It was so much easier to devour more of those little buggers when they were bite-size.  Breaking the bars into little pieces not only made them easier to manage, but it also made each piece like no big deal.  Unwrap, chomp, done.  Next?

Little packaged portions made them easier to eat.  And I ended up eating more.

Wouldn’t it be great if we could all devour our work in the same way?

We can.

Take whatever project you’re working on, and break it down into the little bites. Don’t try and digest the whole bar all at once.  Go piece by piece by piece . . . and “put it together.”  (Another one for all you Sondheimites).

You’ll end up doing more before you know it.

And unlike eating Kit Kats, you’ll probably end up burning calories in the process.

Guess what? The Tonys aren’t about reaching new audiences.

The Tony Awards ratings dropped a disappointing 8% this year, despite one of our most celebrity-studded presentations ever.  We had Green Day and a NY Jet and more Hollywood stars than the Betty Ford clinic.

So why didn’t tons of new viewers tune in and get hooked on showtunes?

Because it’s still a three-hour presentation about the very nichey subject of theater.  And if you’re not a theater fan, most likely you are not tuning in, I don’t care who you dress up in a gown and teach an R&H song to.

Are my football-loving and Budweiser-drinking friends from suburban Massachusetts all of a sudden going to give up three hours of their lives because a NY Jet has a 45-second intro to a musical?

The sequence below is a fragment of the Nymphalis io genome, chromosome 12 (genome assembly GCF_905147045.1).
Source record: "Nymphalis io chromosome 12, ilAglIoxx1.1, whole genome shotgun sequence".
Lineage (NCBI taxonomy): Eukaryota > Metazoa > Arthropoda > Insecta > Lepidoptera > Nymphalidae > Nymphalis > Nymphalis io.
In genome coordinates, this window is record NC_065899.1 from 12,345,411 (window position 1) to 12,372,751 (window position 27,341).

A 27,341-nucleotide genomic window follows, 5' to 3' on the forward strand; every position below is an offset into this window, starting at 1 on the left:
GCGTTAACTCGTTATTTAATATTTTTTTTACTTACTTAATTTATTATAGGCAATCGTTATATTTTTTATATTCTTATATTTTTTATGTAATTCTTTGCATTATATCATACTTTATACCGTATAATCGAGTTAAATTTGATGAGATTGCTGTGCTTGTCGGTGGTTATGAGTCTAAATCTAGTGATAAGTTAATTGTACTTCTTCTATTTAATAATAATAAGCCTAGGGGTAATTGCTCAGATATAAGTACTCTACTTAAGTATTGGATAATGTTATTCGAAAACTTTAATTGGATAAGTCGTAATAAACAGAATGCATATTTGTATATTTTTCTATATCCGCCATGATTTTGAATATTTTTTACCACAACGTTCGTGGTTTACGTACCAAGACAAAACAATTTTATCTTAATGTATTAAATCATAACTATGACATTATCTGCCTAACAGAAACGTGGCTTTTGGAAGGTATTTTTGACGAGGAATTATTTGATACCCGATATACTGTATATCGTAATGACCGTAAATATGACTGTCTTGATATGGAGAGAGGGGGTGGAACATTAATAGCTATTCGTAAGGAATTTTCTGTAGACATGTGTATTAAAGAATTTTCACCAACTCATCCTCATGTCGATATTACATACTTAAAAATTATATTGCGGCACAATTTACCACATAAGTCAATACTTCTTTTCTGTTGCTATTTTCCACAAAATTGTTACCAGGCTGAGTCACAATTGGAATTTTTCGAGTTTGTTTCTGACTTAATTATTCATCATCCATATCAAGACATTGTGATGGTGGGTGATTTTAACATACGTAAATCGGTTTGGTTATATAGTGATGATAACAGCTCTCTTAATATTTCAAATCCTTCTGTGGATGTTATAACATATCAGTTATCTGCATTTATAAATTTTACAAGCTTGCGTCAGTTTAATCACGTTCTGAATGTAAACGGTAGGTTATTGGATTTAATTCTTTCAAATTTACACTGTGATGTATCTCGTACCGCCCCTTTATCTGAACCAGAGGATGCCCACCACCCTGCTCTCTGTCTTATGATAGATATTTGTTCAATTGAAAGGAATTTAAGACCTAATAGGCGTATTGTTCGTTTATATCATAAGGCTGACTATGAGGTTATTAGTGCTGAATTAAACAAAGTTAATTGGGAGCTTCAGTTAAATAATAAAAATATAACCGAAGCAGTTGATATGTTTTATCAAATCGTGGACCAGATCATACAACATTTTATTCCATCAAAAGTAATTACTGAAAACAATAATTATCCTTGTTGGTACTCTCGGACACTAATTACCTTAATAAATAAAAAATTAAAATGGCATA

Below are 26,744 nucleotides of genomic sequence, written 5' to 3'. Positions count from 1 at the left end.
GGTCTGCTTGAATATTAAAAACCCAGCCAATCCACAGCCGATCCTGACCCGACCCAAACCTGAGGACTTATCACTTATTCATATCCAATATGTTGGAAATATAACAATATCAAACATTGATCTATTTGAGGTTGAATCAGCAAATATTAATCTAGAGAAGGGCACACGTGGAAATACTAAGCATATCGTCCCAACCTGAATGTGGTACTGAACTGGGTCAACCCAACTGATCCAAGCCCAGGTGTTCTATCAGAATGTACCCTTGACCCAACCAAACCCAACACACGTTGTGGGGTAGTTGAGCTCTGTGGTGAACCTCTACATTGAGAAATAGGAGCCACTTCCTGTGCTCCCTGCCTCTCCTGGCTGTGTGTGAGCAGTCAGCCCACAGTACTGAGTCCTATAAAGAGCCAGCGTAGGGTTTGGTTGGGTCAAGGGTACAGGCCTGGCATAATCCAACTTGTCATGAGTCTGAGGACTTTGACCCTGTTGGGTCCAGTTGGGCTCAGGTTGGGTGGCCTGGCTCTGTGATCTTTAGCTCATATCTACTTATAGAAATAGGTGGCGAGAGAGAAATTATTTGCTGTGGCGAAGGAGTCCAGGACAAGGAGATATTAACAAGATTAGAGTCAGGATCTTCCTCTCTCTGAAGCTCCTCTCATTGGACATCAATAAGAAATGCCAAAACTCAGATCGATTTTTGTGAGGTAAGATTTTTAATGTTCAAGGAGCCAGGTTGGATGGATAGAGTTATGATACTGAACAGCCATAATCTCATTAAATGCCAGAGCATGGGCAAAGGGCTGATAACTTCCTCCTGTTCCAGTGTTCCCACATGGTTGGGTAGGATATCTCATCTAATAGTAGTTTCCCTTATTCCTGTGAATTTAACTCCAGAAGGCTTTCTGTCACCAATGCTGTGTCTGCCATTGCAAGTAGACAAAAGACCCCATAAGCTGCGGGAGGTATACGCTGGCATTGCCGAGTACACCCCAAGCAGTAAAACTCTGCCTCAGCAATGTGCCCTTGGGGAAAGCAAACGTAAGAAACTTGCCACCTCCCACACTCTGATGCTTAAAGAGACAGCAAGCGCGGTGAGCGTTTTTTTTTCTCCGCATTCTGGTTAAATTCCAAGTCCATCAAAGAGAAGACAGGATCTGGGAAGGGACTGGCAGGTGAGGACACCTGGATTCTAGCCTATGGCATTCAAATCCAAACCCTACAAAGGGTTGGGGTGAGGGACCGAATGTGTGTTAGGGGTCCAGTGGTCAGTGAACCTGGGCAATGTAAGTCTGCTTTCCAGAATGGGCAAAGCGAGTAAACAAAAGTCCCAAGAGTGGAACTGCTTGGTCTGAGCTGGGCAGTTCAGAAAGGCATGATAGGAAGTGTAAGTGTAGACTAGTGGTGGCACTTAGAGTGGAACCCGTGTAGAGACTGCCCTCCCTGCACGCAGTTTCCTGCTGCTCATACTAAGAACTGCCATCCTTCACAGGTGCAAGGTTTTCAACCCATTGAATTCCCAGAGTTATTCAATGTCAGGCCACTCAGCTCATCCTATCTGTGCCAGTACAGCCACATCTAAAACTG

Is the JetBlue pilot who flew me from Tampa to JFK but lives in Houston and has never seen a show in his life gonna feel so compelled to turn on the Tonys just because he loved Sean Hayes’s character from Will & Grace?

Or is my Brooklyn-based little brother, who works as a sound engineer mostly in the hip-hop scene (although he has worked a few sessions of Broadway musicals), gonna take time out from mixing beats to watch the number from Fela?

The answer is no, no, and whatever the word for ‘No’ is in Nigerian.

But don’t be depressed.  They were never the audience.  Sure, we’d all love it if millions of viewers turned on CBS just to catch a glimpse of Denzel in a tux, but that’s just not what happens.  Do a few more folks tune in because we’ve got a couple of folks from Glee?  Probably . . . but it’s not enough to make any noticeable difference.

And that fact has never been more noticeable than this year, with the almost double-digit drop in ratings.

But don’t be depressed, because IMHO, our mission with the Tony Awards isn’t about reaching new audiences (especially since it’s not working anyway).

Our marketing mission of the Tony Awards, should be energizing our core audience, the ones that tune in year after year, and to try to excite them so much that they . . .

  • See one more show per year than they usually do.
  • Bring a friend to a show who would not have gone on their own.